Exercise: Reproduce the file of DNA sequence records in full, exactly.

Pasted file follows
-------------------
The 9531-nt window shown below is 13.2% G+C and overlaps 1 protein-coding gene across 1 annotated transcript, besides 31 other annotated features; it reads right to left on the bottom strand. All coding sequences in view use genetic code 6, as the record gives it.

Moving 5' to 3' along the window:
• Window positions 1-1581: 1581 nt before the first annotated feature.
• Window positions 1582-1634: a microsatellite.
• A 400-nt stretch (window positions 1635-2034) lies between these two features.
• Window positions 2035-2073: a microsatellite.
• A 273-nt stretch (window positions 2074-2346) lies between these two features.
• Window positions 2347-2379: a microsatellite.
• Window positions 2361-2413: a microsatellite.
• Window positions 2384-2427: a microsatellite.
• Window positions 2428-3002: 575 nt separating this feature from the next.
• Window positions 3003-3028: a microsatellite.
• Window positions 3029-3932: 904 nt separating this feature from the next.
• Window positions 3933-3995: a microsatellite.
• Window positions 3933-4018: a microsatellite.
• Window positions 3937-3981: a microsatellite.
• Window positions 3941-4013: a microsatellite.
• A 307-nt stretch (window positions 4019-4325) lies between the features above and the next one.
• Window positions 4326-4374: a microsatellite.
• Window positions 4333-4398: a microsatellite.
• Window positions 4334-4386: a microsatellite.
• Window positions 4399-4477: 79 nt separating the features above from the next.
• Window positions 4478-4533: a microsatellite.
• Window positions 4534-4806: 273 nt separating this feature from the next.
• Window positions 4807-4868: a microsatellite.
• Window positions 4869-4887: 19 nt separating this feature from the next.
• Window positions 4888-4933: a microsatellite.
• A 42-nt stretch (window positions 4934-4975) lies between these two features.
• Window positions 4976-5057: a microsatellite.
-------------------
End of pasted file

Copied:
The 9531-nt window shown below is 13.2% G+C and overlaps 1 protein-coding gene across 1 annotated transcript, besides 31 other annotated features; it reads right to left on the bottom strand. All coding sequences in view use genetic code 6, as the record gives it.

Moving 5' to 3' along the window:
• Window positions 1-1581: 1581 nt before the first annotated feature.
• Window positions 1582-1634: a microsatellite.
• A 400-nt stretch (window positions 1635-2034) lies between these two features.
• Window positions 2035-2073: a microsatellite.
• A 273-nt stretch (window positions 2074-2346) lies between these two features.
• Window positions 2347-2379: a microsatellite.
• Window positions 2361-2413: a microsatellite.
• Window positions 2384-2427: a microsatellite.
• Window positions 2428-3002: 575 nt separating this feature from the next.
• Window positions 3003-3028: a microsatellite.
• Window positions 3029-3932: 904 nt separating this feature from the next.
• Window positions 3933-3995: a microsatellite.
• Window positions 3933-4018: a microsatellite.
• Window positions 3937-3981: a microsatellite.
• Window positions 3941-4013: a microsatellite.
• A 307-nt stretch (window positions 4019-4325) lies between the features above and the next one.
• Window positions 4326-4374: a microsatellite.
• Window positions 4333-4398: a microsatellite.
• Window positions 4334-4386: a microsatellite.
• Window positions 4399-4477: 79 nt separating the features above from the next.
• Window positions 4478-4533: a microsatellite.
• Window positions 4534-4806: 273 nt separating this feature from the next.
• Window positions 4807-4868: a microsatellite.
• Window positions 4869-4887: 19 nt separating this feature from the next.
• Window positions 4888-4933: a microsatellite.
• A 42-nt stretch (window positions 4934-4975) lies between these two features.
• Window positions 4976-5057: a microsatellite.